A war in search of a raison d’être.
The revelation that British troops are in Afghanistan simply to ‘keep busy’ exposes the surrealism of a disastrous war.
It would be fair to say that Sir Sherard Cowper-Coles knows quite a bit about the Britain’s involvement in Afghanistan. He was the British ambassador in Afghanistan between May 2007 and April 2009. And then he became special envoy for Afghanistan and Pakistan before leaving his post in June last year. So when he says that the reason for the British army’s continued presence in the region has less to with any military objectives than with simply giving the army something to do, it’s a criticism to be reckoned with.
Cowper-Coles’s comments were made as part of written supplementary evidence given to the House of Commons Foreign Affairs Committee last November, but they were only released on Thursday. Coming from a critic of the war, it might be possible for the Foreign Office to brush them aside, but coming from a semi-insider, that’s not so easy. Cowper-Coles writes that the Afghan War gave the army ‘a raison d’être it had lacked for years and resources on an unprecedented scale’. It is this, the unprecedented availability of resources, he says, that drove the strategy in Helmand and not an ‘objective assessment of the needs of a proper counter-insurgency campaign in the province’.
These aren’t just Cowper-Coles’s observations; he even quotes the then head of the British army, Sir Richard Dannatt, from a 2007 conversation. Apparently, Dannatt told Cowper-Coles that unless he used the battle groups freed up with the cessation of operations in Iraq, many of those battle groups would be lost. It didn’t matter that they might not be needed or that they were unsuitable: we’ll use them or we’ll lose them, that was the logic.
Not to be left out, the Royal Air Force also joined in the scrabble for resources. However, as Cowper-Coles reports, the request for more Tornados, a type of ground-attack jet, was difficult to justify given that the one thing NATO had said it did not need were ground-attack jets.
All in all, it’s a damning portrait of the British military. Afghanistan seems to feature as little more than a pretext for any number of internal demands, be it for more personnel or more equipment. As for the troops themselves, the Afghan conflict appears as little more than an opportunity to keep them busy, a form of military exercise for the proper war that never comes. It’s absurd and, given the wretched state in which Afghanistan now finds itself, tragic.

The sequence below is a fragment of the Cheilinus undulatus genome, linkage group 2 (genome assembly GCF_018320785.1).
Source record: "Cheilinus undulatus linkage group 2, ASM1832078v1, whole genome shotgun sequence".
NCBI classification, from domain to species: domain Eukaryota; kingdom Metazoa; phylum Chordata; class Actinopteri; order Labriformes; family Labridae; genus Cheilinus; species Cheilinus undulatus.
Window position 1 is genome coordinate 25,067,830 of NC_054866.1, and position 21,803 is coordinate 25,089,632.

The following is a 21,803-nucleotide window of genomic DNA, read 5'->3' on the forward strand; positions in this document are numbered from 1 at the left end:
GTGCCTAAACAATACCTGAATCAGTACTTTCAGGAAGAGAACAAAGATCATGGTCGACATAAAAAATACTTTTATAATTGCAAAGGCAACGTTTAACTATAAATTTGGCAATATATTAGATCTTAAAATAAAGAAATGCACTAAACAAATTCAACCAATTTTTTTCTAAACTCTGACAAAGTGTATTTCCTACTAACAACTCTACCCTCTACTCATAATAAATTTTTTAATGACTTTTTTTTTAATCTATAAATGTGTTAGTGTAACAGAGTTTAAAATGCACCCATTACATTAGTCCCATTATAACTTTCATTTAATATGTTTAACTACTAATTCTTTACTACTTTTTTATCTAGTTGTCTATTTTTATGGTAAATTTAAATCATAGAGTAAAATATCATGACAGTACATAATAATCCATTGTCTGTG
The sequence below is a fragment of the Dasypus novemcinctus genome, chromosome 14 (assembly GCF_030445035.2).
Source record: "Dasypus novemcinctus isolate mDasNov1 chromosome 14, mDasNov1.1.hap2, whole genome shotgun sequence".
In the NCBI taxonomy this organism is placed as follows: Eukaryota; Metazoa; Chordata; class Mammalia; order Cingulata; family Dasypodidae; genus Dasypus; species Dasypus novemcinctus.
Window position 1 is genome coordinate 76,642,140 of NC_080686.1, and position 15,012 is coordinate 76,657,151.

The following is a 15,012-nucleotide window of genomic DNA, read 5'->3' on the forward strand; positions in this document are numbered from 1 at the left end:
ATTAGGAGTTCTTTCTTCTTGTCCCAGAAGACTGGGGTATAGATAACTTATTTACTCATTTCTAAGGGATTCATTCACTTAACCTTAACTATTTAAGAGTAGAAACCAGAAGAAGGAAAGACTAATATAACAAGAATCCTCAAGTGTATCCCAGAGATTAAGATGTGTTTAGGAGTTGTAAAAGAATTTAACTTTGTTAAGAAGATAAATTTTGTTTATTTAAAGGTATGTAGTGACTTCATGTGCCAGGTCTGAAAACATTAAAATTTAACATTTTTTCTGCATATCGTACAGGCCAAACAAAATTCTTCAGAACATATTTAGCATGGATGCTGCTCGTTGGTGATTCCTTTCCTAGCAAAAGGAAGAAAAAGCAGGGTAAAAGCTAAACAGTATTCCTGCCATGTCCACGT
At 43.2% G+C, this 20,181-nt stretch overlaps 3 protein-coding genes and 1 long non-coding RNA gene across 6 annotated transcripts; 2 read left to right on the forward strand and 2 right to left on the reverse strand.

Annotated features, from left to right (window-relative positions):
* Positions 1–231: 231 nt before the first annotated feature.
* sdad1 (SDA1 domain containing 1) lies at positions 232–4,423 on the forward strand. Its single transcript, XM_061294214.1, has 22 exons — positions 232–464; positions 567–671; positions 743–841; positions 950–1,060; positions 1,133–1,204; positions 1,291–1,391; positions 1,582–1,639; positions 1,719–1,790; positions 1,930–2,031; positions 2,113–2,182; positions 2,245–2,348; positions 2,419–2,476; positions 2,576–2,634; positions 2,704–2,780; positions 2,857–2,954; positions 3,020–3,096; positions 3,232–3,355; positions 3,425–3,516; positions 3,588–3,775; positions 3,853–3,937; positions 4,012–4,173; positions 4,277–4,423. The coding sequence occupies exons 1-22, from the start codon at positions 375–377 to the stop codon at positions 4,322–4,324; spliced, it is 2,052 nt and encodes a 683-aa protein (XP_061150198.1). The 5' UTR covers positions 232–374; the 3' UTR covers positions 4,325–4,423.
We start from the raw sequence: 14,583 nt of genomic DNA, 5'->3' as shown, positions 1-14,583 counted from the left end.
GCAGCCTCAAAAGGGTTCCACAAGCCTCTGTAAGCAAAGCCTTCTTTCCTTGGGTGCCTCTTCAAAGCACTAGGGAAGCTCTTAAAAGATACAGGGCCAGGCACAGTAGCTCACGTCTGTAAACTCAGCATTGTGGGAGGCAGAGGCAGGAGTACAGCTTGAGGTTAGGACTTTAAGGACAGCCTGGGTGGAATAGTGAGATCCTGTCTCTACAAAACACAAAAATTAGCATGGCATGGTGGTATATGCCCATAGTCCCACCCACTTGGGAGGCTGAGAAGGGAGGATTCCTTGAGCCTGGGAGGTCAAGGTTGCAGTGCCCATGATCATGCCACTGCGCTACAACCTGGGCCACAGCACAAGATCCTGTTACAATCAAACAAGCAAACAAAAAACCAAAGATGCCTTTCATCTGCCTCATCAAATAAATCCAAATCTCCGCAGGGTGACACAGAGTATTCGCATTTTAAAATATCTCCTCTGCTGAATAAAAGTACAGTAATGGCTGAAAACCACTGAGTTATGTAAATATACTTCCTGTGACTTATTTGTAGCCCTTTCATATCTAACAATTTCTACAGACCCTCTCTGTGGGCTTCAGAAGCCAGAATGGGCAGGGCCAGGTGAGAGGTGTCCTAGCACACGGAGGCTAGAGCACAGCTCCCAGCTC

Yet the response to Cowper-Coles’s comments has been too limited to criticism of the army chiefs. In the Spectator, for instance, one commentator suggests that it shows that the army shouldn’t be trusted with military decisions: ‘This scrap is a harbinger of things to come when more and more people, from all political parties, including those with on-the-ground experience in Basra and Helmand, begin to question the leeway given to the military chiefs in the past.’ Army chiefs have behaved cynically and opportunistically, runs the criticism. They have abused the good faith of their political paymasters by extracting as much from them as possible, from useless jets to superfluous troops. Military strategy has been sacrificed for military funding. The tangible ends of conflict have been obscured by the scrabble for the unnecessary means of conflict.
No doubt army chiefs have behaved unscrupulously at points. Faced with an opportunity in the shape of the interminable Afghan War, they have tried to get as much from the British state as possible. Yet this opportunity, this interminable conflict, was not the connivance of resource-grubbing army bosses. And, more importantly, the lack of coherent strategic objectives was not a military failing. Rather, the military simply found itself in a mess of politicians’ making.
Or better still, the military found itself in a strategic vacuum of politicians’ making. From its launch in 2001, the war in Afghanistan has always been afflicted with a lack of tangible purpose, a lack of actual objectives. Aims were stated, of course, with unerring regularity, but they varied. At the start, it was a war against al-Qaeda. Then it was against the Taliban. In fact, so freighted by shifting objectives was the conflict, from liberating women to democratisation, that by 2006 it had even become part of an ‘anti-narcotics campaign’. More recently it has been characterised by both US president Barack Obama and then British prime minister Gordon Brown as a ‘war for security’, a sort of ‘war against terror’ but with the Bush-era shrillness taken down a notch.
This was probably why in response to Cowper-Coles, the UK Ministry of Defence sounded like it had merely spun the wheel of Afghan War justifications: ‘Alongside international forces from 48 other nations we are there to prevent al-Qaeda from again using Afghan territory to plot and launch terror attacks.’ A belli which would be more of casus if terror attacks were actually plotted and launched from within Afghanistan. Which as spiked has argued before, they are not.
It is this, then, the ever-more desperate search for a reason for the war in Afghanistan, that left the British army to search for its own raison d’être. It has created a conflict of brutal surreality, where the military means have become their own end.
Tim Black is senior writer at spiked.
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